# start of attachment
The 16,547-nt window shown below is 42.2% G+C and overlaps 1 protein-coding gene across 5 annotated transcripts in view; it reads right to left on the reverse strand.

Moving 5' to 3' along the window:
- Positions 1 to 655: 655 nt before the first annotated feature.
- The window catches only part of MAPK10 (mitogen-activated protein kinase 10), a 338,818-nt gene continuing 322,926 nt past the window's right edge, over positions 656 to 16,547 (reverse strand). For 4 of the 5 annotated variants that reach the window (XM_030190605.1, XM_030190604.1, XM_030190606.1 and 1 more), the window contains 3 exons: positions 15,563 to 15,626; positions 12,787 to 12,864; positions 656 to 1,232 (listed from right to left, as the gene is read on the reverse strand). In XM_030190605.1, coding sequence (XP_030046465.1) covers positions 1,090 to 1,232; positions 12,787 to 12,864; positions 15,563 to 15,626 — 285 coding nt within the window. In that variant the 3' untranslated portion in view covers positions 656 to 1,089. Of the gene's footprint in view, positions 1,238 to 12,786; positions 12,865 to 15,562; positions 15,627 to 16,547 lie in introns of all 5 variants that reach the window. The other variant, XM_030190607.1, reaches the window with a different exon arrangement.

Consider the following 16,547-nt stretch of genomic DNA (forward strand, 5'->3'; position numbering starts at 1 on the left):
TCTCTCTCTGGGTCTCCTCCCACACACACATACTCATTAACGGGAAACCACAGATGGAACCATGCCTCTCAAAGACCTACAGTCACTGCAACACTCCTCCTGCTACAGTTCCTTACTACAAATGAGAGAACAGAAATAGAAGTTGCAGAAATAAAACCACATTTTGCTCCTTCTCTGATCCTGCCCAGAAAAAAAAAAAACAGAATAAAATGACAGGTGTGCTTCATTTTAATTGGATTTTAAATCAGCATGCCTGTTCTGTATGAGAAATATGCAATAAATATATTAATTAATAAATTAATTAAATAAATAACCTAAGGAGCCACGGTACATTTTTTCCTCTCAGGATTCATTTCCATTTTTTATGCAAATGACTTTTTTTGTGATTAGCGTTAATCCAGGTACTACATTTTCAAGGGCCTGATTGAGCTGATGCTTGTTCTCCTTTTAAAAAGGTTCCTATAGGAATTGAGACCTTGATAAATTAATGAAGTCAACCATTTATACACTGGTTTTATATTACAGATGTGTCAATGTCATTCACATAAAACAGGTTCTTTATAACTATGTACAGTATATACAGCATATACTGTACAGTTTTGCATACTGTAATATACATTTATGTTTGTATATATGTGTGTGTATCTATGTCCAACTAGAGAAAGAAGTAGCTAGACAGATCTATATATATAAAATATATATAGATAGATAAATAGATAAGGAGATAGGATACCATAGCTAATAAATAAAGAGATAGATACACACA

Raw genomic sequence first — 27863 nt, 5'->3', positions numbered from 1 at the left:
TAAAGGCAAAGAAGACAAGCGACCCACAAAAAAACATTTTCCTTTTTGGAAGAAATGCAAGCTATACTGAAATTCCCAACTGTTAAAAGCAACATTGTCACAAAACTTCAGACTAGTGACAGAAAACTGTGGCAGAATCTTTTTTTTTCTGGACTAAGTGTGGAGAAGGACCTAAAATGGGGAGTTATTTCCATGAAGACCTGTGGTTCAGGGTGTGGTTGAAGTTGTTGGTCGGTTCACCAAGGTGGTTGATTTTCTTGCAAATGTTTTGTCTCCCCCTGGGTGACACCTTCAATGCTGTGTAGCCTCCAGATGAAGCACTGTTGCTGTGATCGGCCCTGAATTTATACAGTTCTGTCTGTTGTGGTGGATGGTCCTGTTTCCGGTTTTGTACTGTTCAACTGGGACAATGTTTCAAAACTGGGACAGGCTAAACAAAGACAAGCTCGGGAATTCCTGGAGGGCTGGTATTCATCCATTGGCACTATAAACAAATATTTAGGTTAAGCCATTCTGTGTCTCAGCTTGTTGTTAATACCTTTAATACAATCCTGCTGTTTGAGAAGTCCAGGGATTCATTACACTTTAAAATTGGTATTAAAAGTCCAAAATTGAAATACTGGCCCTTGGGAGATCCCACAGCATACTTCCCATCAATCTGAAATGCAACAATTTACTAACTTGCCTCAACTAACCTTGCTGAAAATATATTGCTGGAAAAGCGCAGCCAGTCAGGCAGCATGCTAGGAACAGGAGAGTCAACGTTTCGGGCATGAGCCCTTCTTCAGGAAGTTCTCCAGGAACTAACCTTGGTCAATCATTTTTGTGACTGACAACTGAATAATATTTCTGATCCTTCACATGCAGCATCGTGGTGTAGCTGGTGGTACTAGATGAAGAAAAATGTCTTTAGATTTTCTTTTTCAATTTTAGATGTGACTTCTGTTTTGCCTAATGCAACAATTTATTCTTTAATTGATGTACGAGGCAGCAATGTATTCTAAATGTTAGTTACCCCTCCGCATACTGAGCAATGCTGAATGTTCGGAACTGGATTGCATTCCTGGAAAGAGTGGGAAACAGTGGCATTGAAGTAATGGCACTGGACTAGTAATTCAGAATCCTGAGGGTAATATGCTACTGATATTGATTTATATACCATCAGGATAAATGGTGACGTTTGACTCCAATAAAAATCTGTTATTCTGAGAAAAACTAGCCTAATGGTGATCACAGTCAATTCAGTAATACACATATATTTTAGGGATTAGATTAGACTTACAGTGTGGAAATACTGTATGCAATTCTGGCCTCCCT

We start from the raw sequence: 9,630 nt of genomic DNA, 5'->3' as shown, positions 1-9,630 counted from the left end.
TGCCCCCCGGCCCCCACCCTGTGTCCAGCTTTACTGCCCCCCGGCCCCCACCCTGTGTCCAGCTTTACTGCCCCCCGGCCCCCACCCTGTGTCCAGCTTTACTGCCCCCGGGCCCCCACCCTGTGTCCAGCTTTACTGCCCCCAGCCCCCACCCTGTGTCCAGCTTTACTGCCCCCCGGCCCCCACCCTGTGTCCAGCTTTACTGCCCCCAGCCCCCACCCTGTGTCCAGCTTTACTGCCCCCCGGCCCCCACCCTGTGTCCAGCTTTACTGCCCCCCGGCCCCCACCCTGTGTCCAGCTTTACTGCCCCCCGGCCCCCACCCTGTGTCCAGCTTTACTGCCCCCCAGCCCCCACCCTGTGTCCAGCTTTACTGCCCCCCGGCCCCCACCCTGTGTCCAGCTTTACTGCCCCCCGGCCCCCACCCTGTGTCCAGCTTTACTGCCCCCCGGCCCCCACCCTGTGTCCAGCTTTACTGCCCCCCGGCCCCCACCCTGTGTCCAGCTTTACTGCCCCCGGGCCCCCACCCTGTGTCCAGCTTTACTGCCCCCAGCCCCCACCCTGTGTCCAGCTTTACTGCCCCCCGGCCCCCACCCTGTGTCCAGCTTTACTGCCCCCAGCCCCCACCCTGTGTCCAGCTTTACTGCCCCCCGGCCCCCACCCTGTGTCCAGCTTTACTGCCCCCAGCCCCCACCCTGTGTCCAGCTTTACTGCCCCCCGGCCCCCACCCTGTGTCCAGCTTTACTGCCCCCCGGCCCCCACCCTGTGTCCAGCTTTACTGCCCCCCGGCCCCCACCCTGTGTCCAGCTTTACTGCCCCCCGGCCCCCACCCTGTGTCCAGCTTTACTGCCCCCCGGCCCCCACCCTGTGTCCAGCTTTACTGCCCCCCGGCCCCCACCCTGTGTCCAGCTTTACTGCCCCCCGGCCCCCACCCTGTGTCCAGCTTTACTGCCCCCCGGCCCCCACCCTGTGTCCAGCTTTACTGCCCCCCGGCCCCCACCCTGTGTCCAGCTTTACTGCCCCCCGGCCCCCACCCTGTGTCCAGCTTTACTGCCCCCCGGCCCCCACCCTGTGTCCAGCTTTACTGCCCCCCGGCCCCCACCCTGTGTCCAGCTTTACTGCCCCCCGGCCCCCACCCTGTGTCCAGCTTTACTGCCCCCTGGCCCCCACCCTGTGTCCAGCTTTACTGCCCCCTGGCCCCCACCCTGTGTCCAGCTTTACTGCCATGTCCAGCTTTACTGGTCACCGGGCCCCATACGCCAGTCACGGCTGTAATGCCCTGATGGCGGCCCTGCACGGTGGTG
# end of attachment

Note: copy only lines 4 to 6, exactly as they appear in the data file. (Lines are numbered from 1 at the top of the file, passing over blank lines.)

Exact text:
- The window catches only part of MAPK10 (mitogen-activated protein kinase 10), a 338,818-nt gene continuing 322,926 nt past the window's right edge, over positions 656 to 16,547 (reverse strand). For 4 of the 5 annotated variants that reach the window (XM_030190605.1, XM_030190604.1, XM_030190606.1 and 1 more), the window contains 3 exons: positions 15,563 to 15,626; positions 12,787 to 12,864; positions 656 to 1,232 (listed from right to left, as the gene is read on the reverse strand). In XM_030190605.1, coding sequence (XP_030046465.1) covers positions 1,090 to 1,232; positions 12,787 to 12,864; positions 15,563 to 15,626 — 285 coding nt within the window. In that variant the 3' untranslated portion in view covers positions 656 to 1,089. Of the gene's footprint in view, positions 1,238 to 12,786; positions 12,865 to 15,562; positions 15,627 to 16,547 lie in introns of all 5 variants that reach the window. The other variant, XM_030190607.1, reaches the window with a different exon arrangement.

Consider the following 16,547-nt stretch of genomic DNA (forward strand, 5'->3'; position numbering starts at 1 on the left):
TCTCTCTCTGGGTCTCCTCCCACACACACATACTCATTAACGGGAAACCACAGATGGAACCATGCCTCTCAAAGACCTACAGTCACTGCAACACTCCTCCTGCTACAGTTCCTTACTACAAATGAGAGAACAGAAATAGAAGTTGCAGAAATAAAACCACATTTTGCTCCTTCTCTGATCCTGCCCAGAAAAAAAAAAAACAGAATAAAATGACAGGTGTGCTTCATTTTAATTGGATTTTAAATCAGCATGCCTGTTCTGTATGAGAAATATGCAATAAATATATTAATTAATAAATTAATTAAATAAATAACCTAAGGAGCCACGGTACATTTTTTCCTCTCAGGATTCATTTCCATTTTTTATGCAAATGACTTTTTTTGTGATTAGCGTTAATCCAGGTACTACATTTTCAAGGGCCTGATTGAGCTGATGCTTGTTCTCCTTTTAAAAAGGTTCCTATAGGAATTGAGACCTTGATAAATTAATGAAGTCAACCATTTATACACTGGTTTTATATTACAGATGTGTCAATGTCATTCACATAAAACAGGTTCTTTATAACTATGTACAGTATATACAGCATATACTGTACAGTTTTGCATACTGTAATATACATTTATGTTTGTATATATGTGTGTGTATCTATGTCCAACTAGAGAAAGAAGTAGCTAGACAGATCTATATATATAAAATATATATAGATAGATAAATAGATAAGGAGATAGGATACCATAGCTAATAAATAAAGAGATAGATACACACA